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21 February 2000
[Note from David Johnson:
1. Reuters: German days reveal Putin's KGB past.
2. AFP: Sports of former Soviet Union hit by criminal.
3. Newsweek: Mark Hosenball and Bill Powell, The Russian Money Chase. The pair who ran a money-laundering scheme cop a plea, spill
to the Feds and cause dread in Moscow.
4. Washington Times: Jamie Dettmer, War trials urged for Russian
5. Re Ken Burns civil war series on NTV.
6. Peter D. Ekman: RE: Wines (JRL4121)
7. Andrei Liakhov: On Soviet Dissidents.
8. John Jaworsky: Re Soviet dissidents.
9. Russkii Zhurnal: Vladimir Matussevich, Andrey Babitsky and Radio
10. The Russia Journal: Otto Latsis, Putin's double victory.
11. Argumenty i Fakty: Konstantin Sergeyev, WILL ZYUGANOV BE RUSSIA'S
German days reveal Putin's KGB past
By Adam Tanner
DRESDEN, Germany, Feb 21 (Reuters) - Vladimir Putin arranged to meet his East
German secret service comrade and asked for help in his latest espionage
``We'd like to set up electronic phone surveillance of a German I work
with,'' said Putin, one of about half a dozen Soviet KGB agents stationed in
Dresden in the late 1980s.
He did not explain why he, a Soviet agent living in an important centre of
East Germany, would need to spy on a local.
Even abroad in the East Bloc, the KGB was king, and much as some officials in
East Germany's Stasi secret police might grumble about it, they inevitably
bowed to Moscow's wishes.
This fragmentary episode is one of very few described in still closed
archives offering a glimpse of Russia's acting president when he was at the
height of his KGB career.
``His activities were directed against the West, gathering information about
the economy, politics and the military. It was multi-faceted,'' Horst
Jehmlich, then assistant to Dresden's Stasi chief, told Reuters. ``He came to
us when he needed a connection to an enterprise or to a factory or to police.
``He was someone who well understood his work.''
COOL STYLE WINS AWARD
Putin lived in Dresden from about 1984-90 -- officials differ slightly on the
exact dates -- in a country that was then a bulwark against the West. He held
a relatively low rank but his ability in undertaking cloak-and-dagger work
made an impression on both his superiors and his Stasi counterparts.
``He was always very cool, matter-of-fact, solid, someone who did not drink,
a well-balanced individual,'' Helmut Biesold, an ex-Stasi officer who worked
with the KGB, said in an interview.
Stasi agents who dealt with Putin, one of several KGB liaison officers,
recall his embrace of the Teutonic virtues of orderliness as well as a
command of German so fine-tuned that he had a hint of the local Saxon accent.
He even looked straight out of KGB central casting with his blond hair, trim
frame and steely eyes.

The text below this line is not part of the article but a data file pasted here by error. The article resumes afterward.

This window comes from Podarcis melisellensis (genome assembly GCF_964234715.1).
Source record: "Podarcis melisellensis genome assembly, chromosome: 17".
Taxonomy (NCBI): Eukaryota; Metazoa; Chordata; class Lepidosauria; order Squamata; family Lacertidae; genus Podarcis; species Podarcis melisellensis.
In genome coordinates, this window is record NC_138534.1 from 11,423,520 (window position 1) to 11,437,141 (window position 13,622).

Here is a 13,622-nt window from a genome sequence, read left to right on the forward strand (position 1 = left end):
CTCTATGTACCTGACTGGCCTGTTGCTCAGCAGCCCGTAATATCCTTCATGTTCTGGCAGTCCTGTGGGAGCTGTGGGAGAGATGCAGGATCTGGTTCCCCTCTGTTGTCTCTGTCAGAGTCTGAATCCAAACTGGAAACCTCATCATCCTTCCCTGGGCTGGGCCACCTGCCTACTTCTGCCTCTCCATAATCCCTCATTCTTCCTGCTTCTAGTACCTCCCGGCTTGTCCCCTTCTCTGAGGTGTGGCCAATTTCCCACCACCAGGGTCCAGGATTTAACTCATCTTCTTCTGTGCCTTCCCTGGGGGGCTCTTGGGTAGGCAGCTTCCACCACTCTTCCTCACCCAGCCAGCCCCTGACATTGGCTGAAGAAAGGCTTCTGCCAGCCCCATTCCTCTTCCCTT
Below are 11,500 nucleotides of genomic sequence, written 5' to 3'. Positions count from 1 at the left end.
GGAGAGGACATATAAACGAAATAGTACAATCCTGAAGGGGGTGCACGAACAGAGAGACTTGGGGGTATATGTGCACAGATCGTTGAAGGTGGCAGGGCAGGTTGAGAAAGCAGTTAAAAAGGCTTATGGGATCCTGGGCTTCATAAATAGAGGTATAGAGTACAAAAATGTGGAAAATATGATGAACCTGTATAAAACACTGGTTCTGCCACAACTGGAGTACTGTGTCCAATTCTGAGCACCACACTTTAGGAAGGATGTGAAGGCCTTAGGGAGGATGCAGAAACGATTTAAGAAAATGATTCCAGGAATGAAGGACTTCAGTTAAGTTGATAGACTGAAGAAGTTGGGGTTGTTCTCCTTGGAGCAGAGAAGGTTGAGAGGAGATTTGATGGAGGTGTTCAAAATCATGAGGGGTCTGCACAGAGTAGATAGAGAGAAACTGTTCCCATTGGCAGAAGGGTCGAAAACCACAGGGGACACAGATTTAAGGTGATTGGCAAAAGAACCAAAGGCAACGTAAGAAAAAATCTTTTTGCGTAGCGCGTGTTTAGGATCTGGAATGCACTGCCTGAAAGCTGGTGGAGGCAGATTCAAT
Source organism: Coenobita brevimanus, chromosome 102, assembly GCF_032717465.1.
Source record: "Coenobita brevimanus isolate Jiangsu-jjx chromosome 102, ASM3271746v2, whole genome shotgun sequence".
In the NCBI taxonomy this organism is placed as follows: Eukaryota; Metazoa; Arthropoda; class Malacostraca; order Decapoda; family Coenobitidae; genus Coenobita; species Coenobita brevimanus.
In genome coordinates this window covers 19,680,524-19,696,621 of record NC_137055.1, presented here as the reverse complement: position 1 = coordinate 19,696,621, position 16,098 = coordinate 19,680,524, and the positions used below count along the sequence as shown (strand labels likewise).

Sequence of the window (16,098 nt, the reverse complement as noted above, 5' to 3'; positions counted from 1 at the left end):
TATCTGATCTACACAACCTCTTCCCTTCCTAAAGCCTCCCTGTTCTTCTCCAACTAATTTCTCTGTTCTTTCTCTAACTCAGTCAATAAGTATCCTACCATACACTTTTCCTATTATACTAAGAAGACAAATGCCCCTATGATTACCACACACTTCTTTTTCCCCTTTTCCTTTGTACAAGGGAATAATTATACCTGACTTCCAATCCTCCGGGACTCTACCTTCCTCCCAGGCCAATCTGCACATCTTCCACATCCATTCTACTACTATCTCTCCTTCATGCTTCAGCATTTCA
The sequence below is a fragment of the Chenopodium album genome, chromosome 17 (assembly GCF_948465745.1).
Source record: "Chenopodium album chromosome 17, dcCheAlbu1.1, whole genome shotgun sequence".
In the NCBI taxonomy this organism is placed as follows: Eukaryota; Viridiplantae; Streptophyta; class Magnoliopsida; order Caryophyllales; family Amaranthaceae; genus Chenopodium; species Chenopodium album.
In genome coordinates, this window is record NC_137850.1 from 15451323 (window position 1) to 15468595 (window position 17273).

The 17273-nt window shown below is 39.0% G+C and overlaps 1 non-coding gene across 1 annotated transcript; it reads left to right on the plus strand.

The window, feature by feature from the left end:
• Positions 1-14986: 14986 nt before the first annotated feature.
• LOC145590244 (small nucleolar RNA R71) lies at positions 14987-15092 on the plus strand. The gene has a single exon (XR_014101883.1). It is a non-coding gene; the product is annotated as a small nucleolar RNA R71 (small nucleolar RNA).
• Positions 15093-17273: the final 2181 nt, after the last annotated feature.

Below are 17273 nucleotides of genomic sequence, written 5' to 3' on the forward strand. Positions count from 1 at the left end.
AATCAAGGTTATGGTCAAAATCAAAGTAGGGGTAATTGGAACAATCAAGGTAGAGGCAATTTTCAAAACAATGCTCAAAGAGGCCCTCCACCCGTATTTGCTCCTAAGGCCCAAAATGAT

The Stasi awarded Putin a bronze service medal in 1987, but it apparently did
not signify remarkable achievement.
``It was altogether the smallest medal awarded; it was usually given only to
drivers and secretaries,'' Markus Wolf, the head of East Germany's foreign
intelligence, told Reuters. ``It's a sign that he really was insignificant,
and he had a low rank at the time.''
Yet even among his fellow KGB officers, Putin played a relatively important
internal role as chief political officer, seeking to ensure diligent
adherence to Communist Party ideals.
``Of the KGB agents stationed here, he was the party worker,'' said Biesold.
``When we had receptions and special events he often accompanied his chief.''
STASI COMRADES NEARBY
Putin's office was inside a two-storey 1909-built villa surrounded by high
cement walls with a guard in front. Stasi headquarters were a convenient 50
metres (yards) away.
``We don't know exactly, but we can assume he worked against the West,'' said
one German intelligence official. ``That means he sought to recruit agents
and had the support of the East German Stasi, for example when he tried to
set up apartments for covert activities.''
Some German officials say Putin may have recruited Germans to work for the
KGB and some of these recruits could still be in active service. But no one
knows for sure.
``The Soviet secret services certainly used local citizens and sources
without the Stasi knowing,'' said Konrad Felber, head of Dresden's office in
charge of the Stasi archives.
A few German media reports have said Putin lived in West Germany from 1975
when he first joined the KGB, but officials interviewed said there is no
evidence of this. ``It could be that he operated in the West but this is very
unlikely,'' a German intelligence official said.
HUNT FOR TECHNOLOGY
Officials say it is very likely that Putin did focus some of his undercover
work in the late 1980s on gaining updated Western computer technology for
Such work was especially important because East Germany's main computer
manufacturer, Dresden's Robotron, based its mainframe and personal computers